Contractor Accused of Fraud in Rebuilding of World Trade Center
MANHATTAN (CN) - A contractor who was awarded nearly $600 million for World Trade Center projects made tens of millions of dollars illegally by forming fraudulent joint ventures that he told the Port Authority were minority- or women-owned businesses, federal prosecutors said Thursday in a two-count indictment.
Canadian citizen Larry Davis, 63, the CEO of DCM Erectors, faces up to 40 years in prison if convicted of wire fraud and conspiracy to commit wire fraud.
After pleading not guilty in Thursday afternoon, Davis was released on a $100,000 personal recognizance bond, guaranteed by his 47-acre home in Ontario.
U.S. Attorney Preet Bharara said in a statement that Davis and his company "had the special privilege of working on the World Trade Center Project, which is not only a major project, but is also one that holds a special place in New Yorkers' hearts."
In 2007, DCM landed a roughly $256 million contract for work on One World Trade Center, previously known as the Freedom Tower, according to the criminal complaint.
DCM allegedly received an approximately $330 million contract two years later for the World Trade Center Transportation Hub.
Since 1988, Port Authority regulations have required that recipients of its contracts make a good faith effort to achieve a goal of including at least 12 percent minority- and women-owned enterprises, also known as the M-WBE program.
To qualify, a minority or woman must own at least 51 percent of the company.
To gain an M-WBE credit, Davis created a joint venture between his company and Johnny Garcia's company Solera Construction, Inc. in 2001, according to the complaint.
Their joint venture, Solera/DCM, claimed credit for $70 million of metal decking work that actually was performed by an unidentified subcontractor, the complaint states.
"In exchange for allowing DCM to use Solera/DCM to obtain MBE credit, Davis agreed to pay Garcia $150,000 as annual salary and a monthly lump sum payment of $12,500 for One WTC and a total of $9,500 for the WTC Hub," the complaint states. "Garcia's $150,000 annual salary was paid through Solera/DCM's payroll service via wire transfer and the monthly lump sum payments were paid by check drawn on a Solera/DCM bank account to Solera. Since in or about 2008, the total amount of Garcia's $150,000 annual salary and the lump sum payments is at least two million dollars."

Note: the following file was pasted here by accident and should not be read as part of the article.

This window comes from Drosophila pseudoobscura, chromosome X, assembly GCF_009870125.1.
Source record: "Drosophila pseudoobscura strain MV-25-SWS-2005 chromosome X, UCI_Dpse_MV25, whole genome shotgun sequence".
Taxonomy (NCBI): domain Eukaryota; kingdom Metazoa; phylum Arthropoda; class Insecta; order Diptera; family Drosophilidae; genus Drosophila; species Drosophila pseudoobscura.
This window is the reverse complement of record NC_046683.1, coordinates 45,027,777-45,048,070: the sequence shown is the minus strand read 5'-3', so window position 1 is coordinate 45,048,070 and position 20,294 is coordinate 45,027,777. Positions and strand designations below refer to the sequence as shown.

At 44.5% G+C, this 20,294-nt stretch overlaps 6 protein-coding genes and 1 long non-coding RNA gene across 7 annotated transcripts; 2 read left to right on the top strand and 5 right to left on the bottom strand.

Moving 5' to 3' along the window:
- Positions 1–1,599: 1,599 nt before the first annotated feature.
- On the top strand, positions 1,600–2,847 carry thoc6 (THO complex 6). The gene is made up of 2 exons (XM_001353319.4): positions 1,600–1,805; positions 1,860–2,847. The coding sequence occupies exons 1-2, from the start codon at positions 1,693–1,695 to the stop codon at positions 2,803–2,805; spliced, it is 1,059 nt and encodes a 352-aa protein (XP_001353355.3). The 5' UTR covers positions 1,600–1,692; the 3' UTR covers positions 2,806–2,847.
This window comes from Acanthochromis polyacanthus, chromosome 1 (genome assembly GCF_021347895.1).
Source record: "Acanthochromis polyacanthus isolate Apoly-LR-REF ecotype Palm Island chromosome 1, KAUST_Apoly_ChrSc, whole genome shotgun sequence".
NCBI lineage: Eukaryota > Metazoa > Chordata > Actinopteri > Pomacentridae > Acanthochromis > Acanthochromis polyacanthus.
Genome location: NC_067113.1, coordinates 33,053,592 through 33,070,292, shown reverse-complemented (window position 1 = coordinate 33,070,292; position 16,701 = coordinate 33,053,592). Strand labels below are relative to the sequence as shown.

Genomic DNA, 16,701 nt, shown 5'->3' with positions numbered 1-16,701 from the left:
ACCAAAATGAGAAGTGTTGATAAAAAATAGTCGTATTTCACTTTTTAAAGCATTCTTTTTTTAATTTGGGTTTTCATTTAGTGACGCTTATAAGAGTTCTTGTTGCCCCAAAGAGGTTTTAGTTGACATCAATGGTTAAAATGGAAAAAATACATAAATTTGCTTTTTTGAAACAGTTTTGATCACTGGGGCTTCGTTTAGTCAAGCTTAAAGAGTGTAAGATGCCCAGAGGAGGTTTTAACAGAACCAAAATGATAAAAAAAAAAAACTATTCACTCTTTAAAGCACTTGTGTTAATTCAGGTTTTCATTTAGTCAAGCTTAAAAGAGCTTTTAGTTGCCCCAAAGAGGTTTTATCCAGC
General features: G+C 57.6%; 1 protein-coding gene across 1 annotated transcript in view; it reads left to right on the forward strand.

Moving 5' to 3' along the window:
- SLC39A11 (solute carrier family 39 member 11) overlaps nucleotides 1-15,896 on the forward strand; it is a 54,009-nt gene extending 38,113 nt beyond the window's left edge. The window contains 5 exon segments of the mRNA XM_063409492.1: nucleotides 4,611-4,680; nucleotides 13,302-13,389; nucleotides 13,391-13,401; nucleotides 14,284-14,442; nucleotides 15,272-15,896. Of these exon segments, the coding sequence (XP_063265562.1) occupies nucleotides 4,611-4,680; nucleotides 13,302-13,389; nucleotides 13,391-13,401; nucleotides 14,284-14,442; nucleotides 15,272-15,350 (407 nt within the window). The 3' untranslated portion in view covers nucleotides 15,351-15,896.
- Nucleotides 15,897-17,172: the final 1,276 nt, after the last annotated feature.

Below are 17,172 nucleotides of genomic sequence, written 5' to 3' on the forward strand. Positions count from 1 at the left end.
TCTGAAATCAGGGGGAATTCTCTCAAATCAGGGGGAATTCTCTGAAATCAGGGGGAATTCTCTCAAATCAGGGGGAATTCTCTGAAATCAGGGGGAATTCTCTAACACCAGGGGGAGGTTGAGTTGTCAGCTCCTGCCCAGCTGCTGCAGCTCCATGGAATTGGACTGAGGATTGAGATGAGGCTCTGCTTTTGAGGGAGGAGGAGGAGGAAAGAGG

Another alleged fraud involved GLS Enterprises, Inc., a company wholly owned by Gale D'Aloia and whose only client was DCM, according to the complaint.
Through this arrangement, DCM allegedly claimed credit for $6.3 million in surveying and payroll management work.
Garcia, 48, and D'Aloia, 66, both pleaded guilty to their charges, forfeited hundreds of thousands of dollars and agreed to cooperate with the government, prosecutors say.
Most of the hearing late Thursday afternoon ironed out Davis's bail terms.
Davis has houses and businesses in New Jersey, Ontario and the Bahamas, his lawyer Sanford Talkin said in court.
Talkin, of New York-based Talkin, Muccigrosso & Roberts LLP, urged the judge to let his client continue making weekend trips to see his family in Canada.
Assistant U.S. Attorney Carrie Cohen opposed the request, for fear that Davis would not be extradited from Canada or the Bahamas, if he refused to return to court.
Talkin replied that Davis had been traveling back and forth from Canada throughout the course of his very public criminal investigation.
The New York Times confirmed the inquiry in an article on Oct. 16, 2013, after an inspector general's report accused Davis of misconduct.
Davis has an additional interest in staying in New York because his company DCM is suing the Port Authority for $40 million, Talkin said.
"He's looking forward to his day in court," Talkin added.
U.S. Magistrate Judge Debra Freeman agreed to consider allowing him to make visits to Canada if he can agree upon a waiver with prosecutors and Canadian courts foregoing extradition.
She set a pretrial hearing for Sept. 2.